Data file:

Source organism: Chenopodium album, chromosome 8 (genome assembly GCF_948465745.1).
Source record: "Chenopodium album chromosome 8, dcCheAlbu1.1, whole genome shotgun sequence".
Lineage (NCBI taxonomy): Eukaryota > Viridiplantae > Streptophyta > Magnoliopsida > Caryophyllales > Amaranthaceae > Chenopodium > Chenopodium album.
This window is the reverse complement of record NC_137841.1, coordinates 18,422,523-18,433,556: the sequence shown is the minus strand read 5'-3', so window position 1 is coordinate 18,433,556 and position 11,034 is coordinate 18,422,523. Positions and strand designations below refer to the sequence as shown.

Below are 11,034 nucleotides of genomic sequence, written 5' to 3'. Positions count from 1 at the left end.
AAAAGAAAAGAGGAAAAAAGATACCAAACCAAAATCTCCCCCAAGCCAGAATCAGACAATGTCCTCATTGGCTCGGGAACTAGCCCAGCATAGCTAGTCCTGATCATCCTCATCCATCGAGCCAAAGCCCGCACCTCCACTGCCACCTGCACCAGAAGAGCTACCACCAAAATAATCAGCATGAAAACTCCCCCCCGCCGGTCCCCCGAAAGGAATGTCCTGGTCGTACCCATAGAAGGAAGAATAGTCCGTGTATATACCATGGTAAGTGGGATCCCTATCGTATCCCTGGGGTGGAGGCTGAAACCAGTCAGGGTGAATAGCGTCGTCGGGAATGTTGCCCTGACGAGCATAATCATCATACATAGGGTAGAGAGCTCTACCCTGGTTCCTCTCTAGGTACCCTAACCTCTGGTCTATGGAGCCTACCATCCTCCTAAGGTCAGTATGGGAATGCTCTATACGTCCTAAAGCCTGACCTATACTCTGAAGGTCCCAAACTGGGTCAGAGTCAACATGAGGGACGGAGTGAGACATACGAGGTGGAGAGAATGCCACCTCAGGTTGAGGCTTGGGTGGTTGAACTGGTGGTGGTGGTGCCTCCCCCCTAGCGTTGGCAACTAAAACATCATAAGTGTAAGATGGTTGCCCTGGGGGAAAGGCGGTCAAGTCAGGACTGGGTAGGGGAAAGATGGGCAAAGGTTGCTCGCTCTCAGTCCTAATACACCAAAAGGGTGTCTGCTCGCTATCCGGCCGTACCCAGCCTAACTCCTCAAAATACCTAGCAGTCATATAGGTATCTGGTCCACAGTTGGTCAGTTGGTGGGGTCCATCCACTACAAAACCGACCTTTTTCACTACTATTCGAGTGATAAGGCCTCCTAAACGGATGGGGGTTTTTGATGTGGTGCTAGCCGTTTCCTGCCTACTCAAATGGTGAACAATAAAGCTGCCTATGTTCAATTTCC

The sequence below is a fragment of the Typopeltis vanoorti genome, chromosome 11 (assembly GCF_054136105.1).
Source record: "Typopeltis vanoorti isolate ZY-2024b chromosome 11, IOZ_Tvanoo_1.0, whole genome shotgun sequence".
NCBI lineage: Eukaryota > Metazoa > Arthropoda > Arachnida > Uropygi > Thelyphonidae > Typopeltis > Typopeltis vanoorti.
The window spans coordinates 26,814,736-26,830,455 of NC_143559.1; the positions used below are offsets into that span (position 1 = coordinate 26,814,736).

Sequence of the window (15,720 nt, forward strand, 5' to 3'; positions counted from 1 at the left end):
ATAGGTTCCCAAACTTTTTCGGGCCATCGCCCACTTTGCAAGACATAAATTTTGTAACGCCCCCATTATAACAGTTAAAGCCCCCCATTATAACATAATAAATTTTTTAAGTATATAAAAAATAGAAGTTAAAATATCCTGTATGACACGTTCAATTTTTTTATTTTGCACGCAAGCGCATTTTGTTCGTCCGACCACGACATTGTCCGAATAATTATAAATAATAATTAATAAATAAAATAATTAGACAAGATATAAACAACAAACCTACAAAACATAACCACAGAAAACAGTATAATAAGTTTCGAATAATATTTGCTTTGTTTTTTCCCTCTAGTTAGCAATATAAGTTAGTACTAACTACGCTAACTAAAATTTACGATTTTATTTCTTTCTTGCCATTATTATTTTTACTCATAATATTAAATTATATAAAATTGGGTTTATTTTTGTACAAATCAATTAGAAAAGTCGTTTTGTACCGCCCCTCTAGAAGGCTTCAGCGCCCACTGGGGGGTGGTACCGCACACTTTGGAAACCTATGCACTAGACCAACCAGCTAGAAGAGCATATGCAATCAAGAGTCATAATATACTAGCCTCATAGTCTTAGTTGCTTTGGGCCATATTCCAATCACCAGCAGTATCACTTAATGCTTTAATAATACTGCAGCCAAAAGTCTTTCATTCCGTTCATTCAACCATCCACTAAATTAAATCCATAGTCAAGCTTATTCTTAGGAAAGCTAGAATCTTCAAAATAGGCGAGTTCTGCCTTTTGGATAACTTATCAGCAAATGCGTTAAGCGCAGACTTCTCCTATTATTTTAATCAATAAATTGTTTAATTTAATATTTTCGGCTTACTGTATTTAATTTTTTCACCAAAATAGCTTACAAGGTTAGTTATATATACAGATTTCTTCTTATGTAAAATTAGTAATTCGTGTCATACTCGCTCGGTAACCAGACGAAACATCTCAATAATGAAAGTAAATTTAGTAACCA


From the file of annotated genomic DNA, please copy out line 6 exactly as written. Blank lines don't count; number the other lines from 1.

AAAAGAAAAGAGGAAAAAAGATACCAAACCAAAATCTCCCCCAAGCCAGAATCAGACAATGTCCTCATTGGCTCGGGAACTAGCCCAGCATAGCTAGTCCTGATCATCCTCATCCATCGAGCCAAAGCCCGCACCTCCACTGCCACCTGCACCAGAAGAGCTACCACCAAAATAATCAGCATGAAAACTCCCCCCCGCCGGTCCCCCGAAAGGAATGTCCTGGTCGTACCCATAGAAGGAAGAATAGTCCGTGTATATACCATGGTAAGTGGGATCCCTATCGTATCCCTGGGGTGGAGGCTGAAACCAGTCAGGGTGAATAGCGTCGTCGGGAATGTTGCCCTGACGAGCATAATCATCATACATAGGGTAGAGAGCTCTACCCTGGTTCCTCTCTAGGTACCCTAACCTCTGGTCTATGGAGCCTACCATCCTCCTAAGGTCAGTATGGGAATGCTCTATACGTCCTAAAGCCTGACCTATACTCTGAAGGTCCCAAACTGGGTCAGAGTCAACATGAGGGACGGAGTGAGACATACGAGGTGGAGAGAATGCCACCTCAGGTTGAGGCTTGGGTGGTTGAACTGGTGGTGGTGGTGCCTCCCCCCTAGCGTTGGCAACTAAAACATCATAAGTGTAAGATGGTTGCCCTGGGGGAAAGGCGGTCAAGTCAGGACTGGGTAGGGGAAAGATGGGCAAAGGTTGCTCGCTCTCAGTCCTAATACACCAAAAGGGTGTCTGCTCGCTATCCGGCCGTACCCAGCCTAACTCCTCAAAATACCTAGCAGTCATATAGGTATCTGGTCCACAGTTGGTCAGTTGGTGGGGTCCATCCACTACAAAACCGACCTTTTTCACTACTATTCGAGTGATAAGGCCTCCTAAACGGATGGGGGTTTTTGATGTGGTGCTAGCCGTTTCCTGCCTACTCAAATGGTGAACAATAAAGCTGCCTATGTTCAATTTCC